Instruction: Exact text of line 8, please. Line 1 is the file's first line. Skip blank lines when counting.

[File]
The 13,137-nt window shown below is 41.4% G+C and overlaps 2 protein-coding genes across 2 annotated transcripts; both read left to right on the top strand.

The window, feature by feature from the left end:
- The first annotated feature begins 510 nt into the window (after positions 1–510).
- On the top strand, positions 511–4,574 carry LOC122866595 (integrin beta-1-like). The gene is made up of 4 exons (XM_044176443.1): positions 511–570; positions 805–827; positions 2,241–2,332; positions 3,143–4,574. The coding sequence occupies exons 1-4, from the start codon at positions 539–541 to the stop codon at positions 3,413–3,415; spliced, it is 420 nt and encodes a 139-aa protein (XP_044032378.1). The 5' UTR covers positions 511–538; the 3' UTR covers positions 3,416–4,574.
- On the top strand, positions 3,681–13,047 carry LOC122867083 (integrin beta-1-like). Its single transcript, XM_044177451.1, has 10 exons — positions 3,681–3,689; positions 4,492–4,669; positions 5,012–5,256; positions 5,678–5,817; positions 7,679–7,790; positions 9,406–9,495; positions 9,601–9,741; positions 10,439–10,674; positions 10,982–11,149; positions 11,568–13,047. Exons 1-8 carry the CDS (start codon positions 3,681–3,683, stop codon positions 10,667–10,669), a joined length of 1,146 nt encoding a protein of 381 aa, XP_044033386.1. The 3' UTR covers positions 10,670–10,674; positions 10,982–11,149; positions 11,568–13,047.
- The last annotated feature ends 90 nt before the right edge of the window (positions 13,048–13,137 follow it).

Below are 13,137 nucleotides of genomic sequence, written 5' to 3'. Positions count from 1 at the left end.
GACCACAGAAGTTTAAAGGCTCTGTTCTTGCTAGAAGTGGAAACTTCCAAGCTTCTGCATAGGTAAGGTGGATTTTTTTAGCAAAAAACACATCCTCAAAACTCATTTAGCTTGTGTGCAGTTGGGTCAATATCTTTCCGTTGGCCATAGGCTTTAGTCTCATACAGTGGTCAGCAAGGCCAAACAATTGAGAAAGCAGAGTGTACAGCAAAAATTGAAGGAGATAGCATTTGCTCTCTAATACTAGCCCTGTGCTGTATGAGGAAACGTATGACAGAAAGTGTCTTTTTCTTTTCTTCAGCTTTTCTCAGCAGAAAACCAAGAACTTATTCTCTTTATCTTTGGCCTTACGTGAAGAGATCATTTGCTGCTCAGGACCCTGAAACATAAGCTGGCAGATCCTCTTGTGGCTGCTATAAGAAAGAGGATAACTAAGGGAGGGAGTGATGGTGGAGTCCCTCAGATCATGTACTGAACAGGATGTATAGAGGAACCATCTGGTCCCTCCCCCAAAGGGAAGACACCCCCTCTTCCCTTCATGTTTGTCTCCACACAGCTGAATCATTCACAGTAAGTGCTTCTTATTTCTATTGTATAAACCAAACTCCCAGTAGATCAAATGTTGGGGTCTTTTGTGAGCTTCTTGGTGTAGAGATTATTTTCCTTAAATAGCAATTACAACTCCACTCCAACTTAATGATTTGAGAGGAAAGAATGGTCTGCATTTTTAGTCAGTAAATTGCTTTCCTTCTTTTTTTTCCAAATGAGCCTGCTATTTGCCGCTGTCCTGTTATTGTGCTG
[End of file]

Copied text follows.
GACCACAGAAGTTTAAAGGCTCTGTTCTTGCTAGAAGTGGAAACTTCCAAGCTTCTGCATAGGTAAGGTGGATTTTTTTAGCAAAAAACACATCCTCAAAACTCATTTAGCTTGTGTGCAGTTGGGTCAATATCTTTCCGTTGGCCATAGGCTTTAGTCTCATACAGTGGTCAGCAAGGCCAAACAATTGAGAAAGCAGAGTGTACAGCAAAAATTGAAGGAGATAGCATTTGCTCTCTAATACTAGCCCTGTGCTGTATGAGGAAACGTATGACAGAAAGTGTCTTTTTCTTTTCTTCAGCTTTTCTCAGCAGAAAACCAAGAACTTATTCTCTTTATCTTTGGCCTTACGTGAAGAGATCATTTGCTGCTCAGGACCCTGAAACATAAGCTGGCAGATCCTCTTGTGGCTGCTATAAGAAAGAGGATAACTAAGGGAGGGAGTGATGGTGGAGTCCCTCAGATCATGTACTGAACAGGATGTATAGAGGAACCATCTGGTCCCTCCCCCAAAGGGAAGACACCCCCTCTTCCCTTCATGTTTGTCTCCACACAGCTGAATCATTCACAGTAAGTGCTTCTTATTTCTATTGTATAAACCAAACTCCCAGTAGATCAAATGTTGGGGTCTTTTGTGAGCTTCTTGGTGTAGAGATTATTTTCCTTAAATAGCAATTACAACTCCACTCCAACTTAATGATTTGAGAGGAAAGAATGGTCTGCATTTTTAGTCAGTAAATTGCTTTCCTTCTTTTTTTTCCAAATGAGCCTGCTATTTGCCGCTGTCCTGTTATTGTGCTG